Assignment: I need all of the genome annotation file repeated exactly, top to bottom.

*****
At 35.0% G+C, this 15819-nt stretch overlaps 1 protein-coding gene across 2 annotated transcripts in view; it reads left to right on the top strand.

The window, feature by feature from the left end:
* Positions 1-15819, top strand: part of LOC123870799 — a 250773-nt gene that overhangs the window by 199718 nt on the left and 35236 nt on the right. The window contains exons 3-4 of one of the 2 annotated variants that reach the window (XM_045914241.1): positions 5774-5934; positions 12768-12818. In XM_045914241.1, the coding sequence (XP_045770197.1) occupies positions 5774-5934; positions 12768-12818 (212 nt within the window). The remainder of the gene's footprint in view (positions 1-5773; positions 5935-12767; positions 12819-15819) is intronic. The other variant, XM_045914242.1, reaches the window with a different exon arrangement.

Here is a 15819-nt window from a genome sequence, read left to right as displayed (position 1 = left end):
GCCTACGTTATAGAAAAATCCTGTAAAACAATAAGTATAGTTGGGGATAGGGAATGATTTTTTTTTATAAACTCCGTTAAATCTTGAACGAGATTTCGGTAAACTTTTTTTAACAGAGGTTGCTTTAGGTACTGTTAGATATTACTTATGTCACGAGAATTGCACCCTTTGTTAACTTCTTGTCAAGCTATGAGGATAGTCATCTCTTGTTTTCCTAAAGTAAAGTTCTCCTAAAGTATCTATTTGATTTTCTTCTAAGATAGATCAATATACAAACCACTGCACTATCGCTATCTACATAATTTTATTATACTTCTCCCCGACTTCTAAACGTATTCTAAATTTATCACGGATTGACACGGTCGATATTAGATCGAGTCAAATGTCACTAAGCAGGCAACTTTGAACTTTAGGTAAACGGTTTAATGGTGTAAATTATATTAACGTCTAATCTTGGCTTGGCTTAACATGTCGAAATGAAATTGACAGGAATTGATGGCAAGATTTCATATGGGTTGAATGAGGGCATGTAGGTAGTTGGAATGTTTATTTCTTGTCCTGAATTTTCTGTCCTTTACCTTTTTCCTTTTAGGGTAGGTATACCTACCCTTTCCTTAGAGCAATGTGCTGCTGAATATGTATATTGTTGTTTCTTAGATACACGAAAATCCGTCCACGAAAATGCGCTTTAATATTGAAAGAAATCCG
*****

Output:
At 35.0% G+C, this 15819-nt stretch overlaps 1 protein-coding gene across 2 annotated transcripts in view; it reads left to right on the top strand.

The window, feature by feature from the left end:
* Positions 1-15819, top strand: part of LOC123870799 — a 250773-nt gene that overhangs the window by 199718 nt on the left and 35236 nt on the right. The window contains exons 3-4 of one of the 2 annotated variants that reach the window (XM_045914241.1): positions 5774-5934; positions 12768-12818. In XM_045914241.1, the coding sequence (XP_045770197.1) occupies positions 5774-5934; positions 12768-12818 (212 nt within the window). The remainder of the gene's footprint in view (positions 1-5773; positions 5935-12767; positions 12819-15819) is intronic. The other variant, XM_045914242.1, reaches the window with a different exon arrangement.

Here is a 15819-nt window from a genome sequence, read left to right as displayed (position 1 = left end):
GCCTACGTTATAGAAAAATCCTGTAAAACAATAAGTATAGTTGGGGATAGGGAATGATTTTTTTTTATAAACTCCGTTAAATCTTGAACGAGATTTCGGTAAACTTTTTTTAACAGAGGTTGCTTTAGGTACTGTTAGATATTACTTATGTCACGAGAATTGCACCCTTTGTTAACTTCTTGTCAAGCTATGAGGATAGTCATCTCTTGTTTTCCTAAAGTAAAGTTCTCCTAAAGTATCTATTTGATTTTCTTCTAAGATAGATCAATATACAAACCACTGCACTATCGCTATCTACATAATTTTATTATACTTCTCCCCGACTTCTAAACGTATTCTAAATTTATCACGGATTGACACGGTCGATATTAGATCGAGTCAAATGTCACTAAGCAGGCAACTTTGAACTTTAGGTAAACGGTTTAATGGTGTAAATTATATTAACGTCTAATCTTGGCTTGGCTTAACATGTCGAAATGAAATTGACAGGAATTGATGGCAAGATTTCATATGGGTTGAATGAGGGCATGTAGGTAGTTGGAATGTTTATTTCTTGTCCTGAATTTTCTGTCCTTTACCTTTTTCCTTTTAGGGTAGGTATACCTACCCTTTCCTTAGAGCAATGTGCTGCTGAATATGTATATTGTTGTTTCTTAGATACACGAAAATCCGTCCACGAAAATGCGCTTTAATATTGAAAGAAATCCG